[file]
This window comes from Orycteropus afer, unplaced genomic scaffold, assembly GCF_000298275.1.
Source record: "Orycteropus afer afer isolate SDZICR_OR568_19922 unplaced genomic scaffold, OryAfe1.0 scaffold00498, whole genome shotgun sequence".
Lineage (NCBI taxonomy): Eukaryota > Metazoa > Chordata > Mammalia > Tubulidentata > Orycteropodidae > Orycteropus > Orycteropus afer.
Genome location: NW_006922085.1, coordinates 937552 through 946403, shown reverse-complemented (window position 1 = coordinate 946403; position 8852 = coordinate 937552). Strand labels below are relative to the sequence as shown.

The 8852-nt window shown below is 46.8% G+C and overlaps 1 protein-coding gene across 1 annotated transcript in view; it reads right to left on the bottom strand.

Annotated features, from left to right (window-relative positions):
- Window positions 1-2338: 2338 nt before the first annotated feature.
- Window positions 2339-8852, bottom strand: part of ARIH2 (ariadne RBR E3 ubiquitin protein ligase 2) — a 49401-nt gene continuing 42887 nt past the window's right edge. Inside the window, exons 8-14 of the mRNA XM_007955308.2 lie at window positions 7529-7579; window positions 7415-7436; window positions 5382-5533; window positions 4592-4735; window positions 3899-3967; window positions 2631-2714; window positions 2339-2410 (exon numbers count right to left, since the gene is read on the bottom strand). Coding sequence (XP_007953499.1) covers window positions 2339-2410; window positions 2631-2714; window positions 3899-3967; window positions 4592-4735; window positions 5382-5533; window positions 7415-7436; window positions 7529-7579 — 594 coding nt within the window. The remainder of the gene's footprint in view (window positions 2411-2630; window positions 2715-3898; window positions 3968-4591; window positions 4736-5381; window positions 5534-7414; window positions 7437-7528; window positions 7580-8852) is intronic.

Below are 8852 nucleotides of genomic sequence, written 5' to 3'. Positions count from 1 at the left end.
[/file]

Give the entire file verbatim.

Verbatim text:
This window comes from Orycteropus afer, unplaced genomic scaffold, assembly GCF_000298275.1.
Source record: "Orycteropus afer afer isolate SDZICR_OR568_19922 unplaced genomic scaffold, OryAfe1.0 scaffold00498, whole genome shotgun sequence".
Lineage (NCBI taxonomy): Eukaryota > Metazoa > Chordata > Mammalia > Tubulidentata > Orycteropodidae > Orycteropus > Orycteropus afer.
Genome location: NW_006922085.1, coordinates 937552 through 946403, shown reverse-complemented (window position 1 = coordinate 946403; position 8852 = coordinate 937552). Strand labels below are relative to the sequence as shown.

The 8852-nt window shown below is 46.8% G+C and overlaps 1 protein-coding gene across 1 annotated transcript in view; it reads right to left on the bottom strand.

Annotated features, from left to right (window-relative positions):
- Window positions 1-2338: 2338 nt before the first annotated feature.
- Window positions 2339-8852, bottom strand: part of ARIH2 (ariadne RBR E3 ubiquitin protein ligase 2) — a 49401-nt gene continuing 42887 nt past the window's right edge. Inside the window, exons 8-14 of the mRNA XM_007955308.2 lie at window positions 7529-7579; window positions 7415-7436; window positions 5382-5533; window positions 4592-4735; window positions 3899-3967; window positions 2631-2714; window positions 2339-2410 (exon numbers count right to left, since the gene is read on the bottom strand). Coding sequence (XP_007953499.1) covers window positions 2339-2410; window positions 2631-2714; window positions 3899-3967; window positions 4592-4735; window positions 5382-5533; window positions 7415-7436; window positions 7529-7579 — 594 coding nt within the window. The remainder of the gene's footprint in view (window positions 2411-2630; window positions 2715-3898; window positions 3968-4591; window positions 4736-5381; window positions 5534-7414; window positions 7437-7528; window positions 7580-8852) is intronic.

Below are 8852 nucleotides of genomic sequence, written 5' to 3'. Positions count from 1 at the left end.